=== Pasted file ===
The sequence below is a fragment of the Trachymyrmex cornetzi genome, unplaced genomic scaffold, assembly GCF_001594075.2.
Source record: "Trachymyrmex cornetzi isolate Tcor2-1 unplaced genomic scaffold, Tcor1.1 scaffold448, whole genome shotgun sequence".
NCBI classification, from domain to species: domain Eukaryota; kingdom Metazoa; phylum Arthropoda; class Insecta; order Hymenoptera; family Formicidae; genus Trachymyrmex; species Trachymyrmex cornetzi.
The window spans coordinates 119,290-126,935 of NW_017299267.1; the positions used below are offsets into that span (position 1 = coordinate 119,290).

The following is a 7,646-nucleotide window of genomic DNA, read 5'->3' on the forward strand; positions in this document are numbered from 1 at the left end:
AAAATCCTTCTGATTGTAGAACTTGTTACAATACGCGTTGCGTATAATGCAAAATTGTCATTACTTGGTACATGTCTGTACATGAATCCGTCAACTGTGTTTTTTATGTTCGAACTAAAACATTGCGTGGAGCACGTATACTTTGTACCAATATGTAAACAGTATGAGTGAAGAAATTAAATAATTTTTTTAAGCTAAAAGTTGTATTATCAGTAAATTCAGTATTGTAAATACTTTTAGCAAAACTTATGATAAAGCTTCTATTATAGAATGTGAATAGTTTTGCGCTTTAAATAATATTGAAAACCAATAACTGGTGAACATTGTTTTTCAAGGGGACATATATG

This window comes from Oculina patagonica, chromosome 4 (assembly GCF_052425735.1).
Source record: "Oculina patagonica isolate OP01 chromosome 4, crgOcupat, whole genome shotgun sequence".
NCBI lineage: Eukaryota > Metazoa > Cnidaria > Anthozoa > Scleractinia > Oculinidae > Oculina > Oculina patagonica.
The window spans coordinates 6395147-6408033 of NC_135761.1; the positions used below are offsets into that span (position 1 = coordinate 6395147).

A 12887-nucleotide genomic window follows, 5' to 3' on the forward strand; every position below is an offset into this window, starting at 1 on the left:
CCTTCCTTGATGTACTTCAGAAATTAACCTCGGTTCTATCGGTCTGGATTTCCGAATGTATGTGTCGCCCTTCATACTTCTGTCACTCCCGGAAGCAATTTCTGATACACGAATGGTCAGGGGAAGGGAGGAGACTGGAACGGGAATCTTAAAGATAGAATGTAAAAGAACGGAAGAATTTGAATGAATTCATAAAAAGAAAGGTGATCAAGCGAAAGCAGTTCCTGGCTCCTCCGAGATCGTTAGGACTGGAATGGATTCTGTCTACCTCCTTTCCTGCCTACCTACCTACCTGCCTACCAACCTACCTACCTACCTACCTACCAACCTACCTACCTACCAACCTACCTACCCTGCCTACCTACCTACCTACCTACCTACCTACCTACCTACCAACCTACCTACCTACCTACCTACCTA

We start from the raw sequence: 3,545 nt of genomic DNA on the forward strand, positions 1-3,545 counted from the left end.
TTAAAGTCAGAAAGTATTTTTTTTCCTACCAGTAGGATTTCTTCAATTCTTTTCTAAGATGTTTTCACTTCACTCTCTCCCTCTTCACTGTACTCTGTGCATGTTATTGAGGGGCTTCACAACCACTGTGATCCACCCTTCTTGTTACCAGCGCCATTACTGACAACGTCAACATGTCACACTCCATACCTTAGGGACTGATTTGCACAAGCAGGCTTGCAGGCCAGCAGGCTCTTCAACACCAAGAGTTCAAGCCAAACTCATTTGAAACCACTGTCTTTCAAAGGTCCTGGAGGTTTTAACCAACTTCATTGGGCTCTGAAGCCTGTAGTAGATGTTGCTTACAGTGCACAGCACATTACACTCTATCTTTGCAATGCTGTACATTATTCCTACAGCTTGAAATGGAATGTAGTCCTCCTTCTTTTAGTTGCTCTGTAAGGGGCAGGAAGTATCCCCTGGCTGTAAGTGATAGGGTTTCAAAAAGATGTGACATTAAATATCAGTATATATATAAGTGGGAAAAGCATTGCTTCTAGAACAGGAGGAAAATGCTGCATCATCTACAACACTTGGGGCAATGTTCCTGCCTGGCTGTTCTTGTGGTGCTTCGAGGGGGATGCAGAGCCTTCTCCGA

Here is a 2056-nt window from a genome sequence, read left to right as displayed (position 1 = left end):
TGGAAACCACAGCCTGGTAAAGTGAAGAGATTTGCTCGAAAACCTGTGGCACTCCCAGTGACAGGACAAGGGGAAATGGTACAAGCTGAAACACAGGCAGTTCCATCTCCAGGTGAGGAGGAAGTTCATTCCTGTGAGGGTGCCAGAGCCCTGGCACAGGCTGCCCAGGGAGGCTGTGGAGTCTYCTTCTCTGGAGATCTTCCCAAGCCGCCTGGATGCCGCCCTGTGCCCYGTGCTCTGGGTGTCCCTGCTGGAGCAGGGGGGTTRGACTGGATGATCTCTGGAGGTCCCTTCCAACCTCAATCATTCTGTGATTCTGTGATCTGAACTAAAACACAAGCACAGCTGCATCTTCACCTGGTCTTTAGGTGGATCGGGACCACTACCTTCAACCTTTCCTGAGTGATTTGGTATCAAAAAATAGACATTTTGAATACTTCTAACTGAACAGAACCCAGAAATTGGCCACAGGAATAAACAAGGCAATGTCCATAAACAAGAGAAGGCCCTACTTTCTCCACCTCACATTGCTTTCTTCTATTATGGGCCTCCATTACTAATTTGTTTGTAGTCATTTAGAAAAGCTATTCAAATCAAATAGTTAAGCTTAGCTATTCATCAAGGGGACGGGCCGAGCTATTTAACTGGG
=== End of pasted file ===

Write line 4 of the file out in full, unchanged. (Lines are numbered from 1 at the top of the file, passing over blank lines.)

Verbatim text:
The window spans coordinates 119,290-126,935 of NW_017299267.1; the positions used below are offsets into that span (position 1 = coordinate 119,290).